VIRGINIA KONCHAN Reviews
Have a Good One by Anselm Berrigan
(Cy Press, 2008. Available directly from publisher)
Anselm Berrigan’s voice continues be one of the most refreshing in contemporary American poetry, for its singular welding of candor, political awareness, and humor that attempts, with a very high rate of success, to co-opt the commercial and political jargon of our times to return it to higher purposes (which here include but are not limited to free speech, dead-on paeans to and condemnations of contemporary life, and love).
Berrigan’s fifth chapbook (his fourth full-length collection Free Cell was published in September by City Lights, and pairs the work of Have a Good One with a second experimental suite, “To Hell with Sleep,” as connected by the central poem “Let Us Sample Protection Together”) is interspersed throughout by the oft-repeated refrain of “Have a Good One,” a catch-all phrase issued by shopkeeps and drinking buddies across the world. “Have a Good One,” in this context, accrues connotations that are slightly sinister, in a book rife with political disillusionment and the dialectic of resistance and surrender to forces that are not always as benign as they seem. Social and philosophic discourse amount to a danse macabre: “My mission tonight is/ to/ not get so drunk I can’t/ properly/ emcee. It’s surprisingly easy/ because I’m thinking about experience.”
The speaker’s unwillingness to play for an enemy team that represents such feel good principals as mutually assured destruction form the thematic standoff of Have a Good One, and the language Berrigan uses to address classical problems is wildly fun: (“the just purely/ not believable/ destruction of Troy”), (“Remember lava flowing/ freely all around us/ stains with warmth?/ I’ve had a great life./ But I ain’t going/ out like that.”).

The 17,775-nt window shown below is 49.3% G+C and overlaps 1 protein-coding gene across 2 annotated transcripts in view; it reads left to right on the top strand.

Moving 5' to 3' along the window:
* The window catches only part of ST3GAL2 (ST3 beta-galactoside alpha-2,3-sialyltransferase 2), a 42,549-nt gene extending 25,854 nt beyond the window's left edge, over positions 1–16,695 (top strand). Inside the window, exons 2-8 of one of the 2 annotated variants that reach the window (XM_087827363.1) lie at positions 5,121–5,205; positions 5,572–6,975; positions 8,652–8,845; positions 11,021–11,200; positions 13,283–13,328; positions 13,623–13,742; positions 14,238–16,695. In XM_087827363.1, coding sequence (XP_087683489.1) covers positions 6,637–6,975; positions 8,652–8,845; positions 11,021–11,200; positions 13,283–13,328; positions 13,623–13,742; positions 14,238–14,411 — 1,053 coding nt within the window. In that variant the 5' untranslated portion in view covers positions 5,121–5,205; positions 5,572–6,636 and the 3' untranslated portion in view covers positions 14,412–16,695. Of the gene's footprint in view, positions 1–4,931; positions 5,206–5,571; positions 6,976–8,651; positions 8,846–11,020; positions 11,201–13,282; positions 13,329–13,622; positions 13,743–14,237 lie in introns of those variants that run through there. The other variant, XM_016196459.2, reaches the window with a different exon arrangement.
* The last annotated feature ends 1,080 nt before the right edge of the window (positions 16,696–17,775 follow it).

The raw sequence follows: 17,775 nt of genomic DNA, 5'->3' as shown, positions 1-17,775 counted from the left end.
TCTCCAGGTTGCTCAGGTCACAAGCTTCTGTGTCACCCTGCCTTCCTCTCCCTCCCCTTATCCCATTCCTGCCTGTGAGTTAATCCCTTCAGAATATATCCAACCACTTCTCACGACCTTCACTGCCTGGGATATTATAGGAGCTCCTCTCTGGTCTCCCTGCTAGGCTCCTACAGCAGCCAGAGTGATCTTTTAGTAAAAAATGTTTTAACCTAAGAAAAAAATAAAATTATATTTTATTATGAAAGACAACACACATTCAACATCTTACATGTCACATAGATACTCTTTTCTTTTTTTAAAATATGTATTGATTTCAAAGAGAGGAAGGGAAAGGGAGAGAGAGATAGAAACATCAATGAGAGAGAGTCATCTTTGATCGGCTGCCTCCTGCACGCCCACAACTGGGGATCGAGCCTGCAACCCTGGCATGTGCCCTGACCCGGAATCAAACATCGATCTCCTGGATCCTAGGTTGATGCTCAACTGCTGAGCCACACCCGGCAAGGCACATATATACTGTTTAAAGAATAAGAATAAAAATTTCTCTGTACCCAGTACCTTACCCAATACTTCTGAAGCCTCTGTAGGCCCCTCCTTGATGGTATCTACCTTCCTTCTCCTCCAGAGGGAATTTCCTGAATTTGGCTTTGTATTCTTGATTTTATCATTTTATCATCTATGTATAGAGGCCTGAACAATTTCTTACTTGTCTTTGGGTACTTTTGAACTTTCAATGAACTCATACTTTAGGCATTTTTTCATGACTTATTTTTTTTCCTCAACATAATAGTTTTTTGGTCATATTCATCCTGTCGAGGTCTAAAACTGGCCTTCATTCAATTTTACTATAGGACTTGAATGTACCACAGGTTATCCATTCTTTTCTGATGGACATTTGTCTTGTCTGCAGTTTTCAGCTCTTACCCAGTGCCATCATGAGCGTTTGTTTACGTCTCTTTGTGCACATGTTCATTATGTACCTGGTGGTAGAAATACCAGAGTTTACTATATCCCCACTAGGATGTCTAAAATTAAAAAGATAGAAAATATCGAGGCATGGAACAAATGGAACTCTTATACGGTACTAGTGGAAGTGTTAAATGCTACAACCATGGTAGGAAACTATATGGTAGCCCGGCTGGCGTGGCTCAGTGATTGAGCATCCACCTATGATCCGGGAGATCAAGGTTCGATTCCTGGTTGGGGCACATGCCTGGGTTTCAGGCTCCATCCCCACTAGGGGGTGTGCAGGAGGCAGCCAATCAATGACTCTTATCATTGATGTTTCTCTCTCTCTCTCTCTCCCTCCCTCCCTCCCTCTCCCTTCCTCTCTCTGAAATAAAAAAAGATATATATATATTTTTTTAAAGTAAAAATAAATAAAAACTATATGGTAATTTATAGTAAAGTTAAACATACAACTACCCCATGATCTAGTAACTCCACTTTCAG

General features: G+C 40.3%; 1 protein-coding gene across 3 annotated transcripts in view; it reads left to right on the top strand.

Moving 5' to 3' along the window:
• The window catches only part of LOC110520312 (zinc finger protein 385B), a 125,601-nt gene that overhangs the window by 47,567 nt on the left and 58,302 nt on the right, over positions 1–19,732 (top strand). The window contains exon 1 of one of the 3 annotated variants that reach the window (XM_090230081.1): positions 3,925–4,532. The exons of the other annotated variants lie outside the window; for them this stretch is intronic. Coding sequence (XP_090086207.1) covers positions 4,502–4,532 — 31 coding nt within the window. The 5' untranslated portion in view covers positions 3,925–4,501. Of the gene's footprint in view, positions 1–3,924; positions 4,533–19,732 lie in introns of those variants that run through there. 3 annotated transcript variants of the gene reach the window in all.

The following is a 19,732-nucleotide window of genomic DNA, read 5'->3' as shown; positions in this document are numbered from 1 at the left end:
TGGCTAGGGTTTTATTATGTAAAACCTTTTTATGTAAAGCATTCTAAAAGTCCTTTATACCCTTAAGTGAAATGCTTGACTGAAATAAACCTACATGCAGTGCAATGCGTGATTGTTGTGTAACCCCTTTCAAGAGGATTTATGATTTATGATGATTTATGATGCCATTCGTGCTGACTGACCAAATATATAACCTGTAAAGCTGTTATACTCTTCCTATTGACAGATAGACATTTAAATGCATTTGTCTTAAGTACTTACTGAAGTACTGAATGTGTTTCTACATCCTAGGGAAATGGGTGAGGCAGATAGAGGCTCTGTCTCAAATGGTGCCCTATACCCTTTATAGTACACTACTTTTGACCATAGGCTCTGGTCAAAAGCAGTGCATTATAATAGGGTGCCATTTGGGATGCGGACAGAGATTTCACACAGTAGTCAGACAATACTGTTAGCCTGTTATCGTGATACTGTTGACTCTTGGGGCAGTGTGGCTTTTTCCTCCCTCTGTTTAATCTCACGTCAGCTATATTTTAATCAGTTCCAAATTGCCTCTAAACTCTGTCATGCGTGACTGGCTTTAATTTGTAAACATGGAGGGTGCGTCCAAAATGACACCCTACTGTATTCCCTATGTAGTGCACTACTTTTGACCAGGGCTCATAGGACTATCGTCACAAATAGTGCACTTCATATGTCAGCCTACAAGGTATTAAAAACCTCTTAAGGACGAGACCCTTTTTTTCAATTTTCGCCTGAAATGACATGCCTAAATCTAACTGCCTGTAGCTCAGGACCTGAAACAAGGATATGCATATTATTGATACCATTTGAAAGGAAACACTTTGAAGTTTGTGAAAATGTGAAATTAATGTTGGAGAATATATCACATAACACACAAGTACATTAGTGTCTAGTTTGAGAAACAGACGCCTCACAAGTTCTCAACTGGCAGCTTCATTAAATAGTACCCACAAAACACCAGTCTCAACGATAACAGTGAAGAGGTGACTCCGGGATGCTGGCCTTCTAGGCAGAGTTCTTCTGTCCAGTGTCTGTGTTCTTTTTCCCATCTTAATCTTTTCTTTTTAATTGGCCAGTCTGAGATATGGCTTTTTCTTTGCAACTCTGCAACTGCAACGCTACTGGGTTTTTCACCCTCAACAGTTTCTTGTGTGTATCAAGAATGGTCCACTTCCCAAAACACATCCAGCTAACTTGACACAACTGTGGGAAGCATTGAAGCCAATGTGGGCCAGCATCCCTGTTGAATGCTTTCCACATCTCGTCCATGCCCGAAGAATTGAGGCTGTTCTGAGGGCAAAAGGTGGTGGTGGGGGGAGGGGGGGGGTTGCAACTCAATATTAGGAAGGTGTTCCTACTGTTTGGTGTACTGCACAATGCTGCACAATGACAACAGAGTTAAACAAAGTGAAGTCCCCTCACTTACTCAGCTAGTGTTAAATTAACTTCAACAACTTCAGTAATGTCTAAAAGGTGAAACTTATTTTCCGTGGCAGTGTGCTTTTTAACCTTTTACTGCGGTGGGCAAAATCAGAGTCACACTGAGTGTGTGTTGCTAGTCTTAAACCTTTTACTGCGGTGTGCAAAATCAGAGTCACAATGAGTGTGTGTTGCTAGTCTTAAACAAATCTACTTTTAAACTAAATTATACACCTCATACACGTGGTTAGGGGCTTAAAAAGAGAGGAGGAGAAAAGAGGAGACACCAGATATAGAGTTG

The problem of free will, here, “is not that it does or does not/ exist, but that it’s pointless,” and the question of culpability, in Have a Good One, is complicated by complicity: “I let people let me/ hurt their feelings” and confusion over who armed who with what weapon abounds: “We’re still here/ and I’m handing you this gun/ you’re already holding.” Inordinately sensitive to the “consequences of refusal,” ecstasy here rides the coattails of resistance (or vice versa), and capitulation and loss of possibility form other odd bedfellows: “resolve is useful while/ surrendering potential.”
Several poem-stanzas in this collection stand alone as individual units of deep pathos (“So what/ that you’re/ independent./ Everyone here/ is independent./ That’s why we/ can be nukers. Call me down/ but don’t play/ it like you’re/ so free/ it doesn’t matter/ how thoroughly/ you’ve humiliated me”) and verse is here proven the ally of colloquial necessity: “Off the record/ he’s a piece of shit./ Time management/ I don’t buy./ Just tell me/ what’s happened./ Whatever it’s/ going to be/ is what/ I need/ to know.”
Have a Good One ends with an assertion of what the speaker can claim, despite the world’s opacity, to know (“What I know is/ the birds sing back”), and his answer to the Y/N question posed by the questioner of our inmost selves (with subjectivity figuring as the ultimate capital that a consumerist society threatens to destroy): “Let me/ swim in/ the grease/ I love . . . Have a Good One . . . Yes”
Virginia Konchan's poetry has appeared or is forthcoming in The Believer, The New Republic, Notre Dame Review, Hayden's Ferry Review, Michigan Quarterly Review, and elsewhere. She is a contributing reviewer for The Rumpus and ForeWord Magazine.